Prostate cancer (PCa) is the most common malignancy in men. In 1941, Huggins and Hodges described the androgen-dependence of PCa and showed that castration decreases its growth. Six decades later, androgen-deprivation therapy (ADT) has become a common therapeutic option in men with recurrent or metastatic PCa. The modalities of ADT include surgery (orchiectomy) or medical therapy (gonadotropin releasing hormone GnRH agonists or antagonists), with most patients choosing the medical option. In some cases, androgen receptor antagonists are used in conjunction with GnRH analogues to prevent any influence of androgens derived from the adrenal glands on the prostate tissue. This is called combined androgen blockade. The adjuvant use of ADT in men with locally advanced PCa has resulted in a decrease in recurrence rate and an improvement in survival. A recent meta-analysis also found ADT to be effective for palliation in patients with advanced PCa and to improve survival in high-risk patients when used in combination with radiation therapy. Recently, there has been a trend of using ADT even in patients with early stage PCa, even though no survival advantage has been shown.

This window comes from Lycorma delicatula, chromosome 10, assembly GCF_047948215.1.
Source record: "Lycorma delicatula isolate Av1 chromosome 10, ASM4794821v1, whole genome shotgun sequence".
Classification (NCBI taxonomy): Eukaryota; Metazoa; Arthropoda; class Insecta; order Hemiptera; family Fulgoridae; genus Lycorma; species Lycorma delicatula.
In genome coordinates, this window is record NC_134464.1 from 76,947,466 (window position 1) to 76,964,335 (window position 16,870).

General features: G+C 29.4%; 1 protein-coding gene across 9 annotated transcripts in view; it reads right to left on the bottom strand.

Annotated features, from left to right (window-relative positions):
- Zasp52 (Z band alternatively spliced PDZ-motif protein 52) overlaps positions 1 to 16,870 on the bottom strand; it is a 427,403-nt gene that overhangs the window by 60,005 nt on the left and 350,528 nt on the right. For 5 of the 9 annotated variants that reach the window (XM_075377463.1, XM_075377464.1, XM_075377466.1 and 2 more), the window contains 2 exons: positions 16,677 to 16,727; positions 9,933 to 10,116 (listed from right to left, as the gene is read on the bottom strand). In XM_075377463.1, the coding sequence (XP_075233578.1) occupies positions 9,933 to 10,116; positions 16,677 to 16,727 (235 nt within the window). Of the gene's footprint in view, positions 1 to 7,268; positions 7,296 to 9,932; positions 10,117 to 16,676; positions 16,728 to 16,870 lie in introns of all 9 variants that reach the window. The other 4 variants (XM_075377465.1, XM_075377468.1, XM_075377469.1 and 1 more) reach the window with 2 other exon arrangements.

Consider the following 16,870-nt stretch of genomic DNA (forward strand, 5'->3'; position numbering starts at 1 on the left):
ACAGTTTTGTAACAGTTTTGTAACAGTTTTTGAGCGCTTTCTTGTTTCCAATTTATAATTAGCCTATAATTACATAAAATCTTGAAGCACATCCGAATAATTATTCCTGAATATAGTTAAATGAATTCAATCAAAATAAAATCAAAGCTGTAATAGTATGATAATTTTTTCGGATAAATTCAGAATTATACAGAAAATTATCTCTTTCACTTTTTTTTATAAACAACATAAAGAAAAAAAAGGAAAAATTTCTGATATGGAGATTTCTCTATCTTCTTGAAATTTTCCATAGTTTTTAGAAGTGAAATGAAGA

The aim of ADT is to achieve serum testosterone levels as low as possible, with current guidelines recommending levels <50 mg/dl (1.7 nmol/L)(normal range in young men being 300-1000 ng/dl). Male hypogonadism (of any etiology) is associated with numerous adverse effects. These include decreased libido, impotence, decreased lean body mass and muscle strength, increased fat mass, decreased quality of life and osteoporosis. Although these complications of hypogonadism are well known, newer complications have recently surfaced. Population studies have shown that testosterone levels below the normal male range are an independent risk factor for diabetes and metabolic syndrome. Since men undergoing ADT have castrate levels of testosterone, they may be at a higher risk of developing these metabolic complications. At a time when this link between male hypogonadism and diabetes is emerging, studies show that cardiovascular disease has recently become the most common cause of mortality in men with PCa, overtaking PCa-related mortality. Hence, it is conceivable that the use of ADT (and resulting hypogonadism) may trigger the development of these metabolic complications, which in-turn may lead to increased cardiovascular disease. A prospective study of 22 men with PCa undergoing ADT showed a significant increase in serum insulin levels from a baseline of 11.8 mU/l to 19.3 mU/l after three months of ADT;however, there was no significant change in plasma glucose levels. Another 3-month prospective study showed that ADT resulted in a 63% increase in fasting insulin, without any changes in fasting glucose. A recent 3-month prospective study using combined androgen blockade showed a 26% increase in insulin from baseline, again indicating the development of insulin resistance. Although there was no significant change in glucose levels, a significant increase (3%) in glycosylated hemoglobin was seen. These observations suggest that insulin resistance (manifested by hyperinsulinemia) develops within a few months of ADT;however, this compensatory hyperinsulinemia is sufficient to prevent the development of diabetes for a while. But eventually it is not, and so glucose levels rise. A recent cross-sectional study evaluated metabolic complications of long-term ADT. A total of 53 men were evaluated, 18 with PCa undergoing ADT for at least 12 months (ADT group), 17 age-matched eugonadal men with non-metastatic PCa who had undergone prostatectomy and/or radiotherapy and were not androgen-deprived and were recently found to have a rising PSA (non-ADT group) and 18 age-matched eugonadal controls (Control Group). None of the men had known history of diabetes mellitus. The mean duration of ADT was 45 months (range 12-101 months). The non-ADT group was enrolled to account for any influence of the disease (PCa) on these metabolic parameters and the control group was enrolled to control for metabolic changes that occur with aging. After adjusting for age and BMI, men in the ADT group had significantly higher insulin levels and insulin resistance, measured as Homeostasis Model Assessment for Insulin Resistance (HOMAIR), compared to the other two groups. However, the key finding of the study was the prevalence of fasting hyperglycemia in the ADT group. The mean glucose level in the ADT group was 131 mg/dl compared to 103 mg/dl and 99 mg/dl in the non-ADT and control groups, respectively. Interestingly, 44% of men in the ADT group had fasting glucose level >126 mg/dl (a criterion for the diagnosis of diabetes mellitus) compared to 12% and 11% in the non-ADT and control groups, respectively. Since the data were adjusted for age and BMI, it appears that these metabolic changes could be directly attributed to hypogonadism in the ADT group. The authors concluded that the reason for the higher prevalence of hyperglycemia in the ADT group was the longer duration of ADT compared to previous reports. Since then, a 6-month prospective study has also shown significant hyperglycemia;however, insulin levels were not evaluated. Though ADT is beneficial in a subset of patients with PCa, it is associated with a host of endocrine complications. Among these, metabolic complications such as insulin resistance, hyperglycemia and metabolic syndrome have recently surfaced and may be responsible for the increased cardiovascular mortality seen in men with PCa. Although the studies in this field are limited, it appears that short-term ADT (3-6 months) leads to the development of insulin resistance without causing hyperglycemia. However, long-term ADT (12 months or longer) is associated with frank diabetes. Furthermore, metabolic syndrome is present in more than half of the men undergoing long-term ADT. It appears that hypogonadism resulting from ADT leads to adverse body composition (increased fat mass) which leads to elaboration of inflammatory cytokines. This leads to insulin resistance and over time, frank diabetes. However, the long-term studies of ADT are cross-sectional and do not establish causality between hypogonadism and the development of these metabolic complications. Therefore, prospective studies are needed in men with newly diagnosed PCa who are hormone-naive and follow them long-term to determine the timing of onset of these metabolic complications and to identify patients who are at risk of developing them. Furthermore, prevention of these metabolic complications with insulin sensitizers needs to be studied. Hence, we plan to embark upon a long-term prospective study to answer these questions.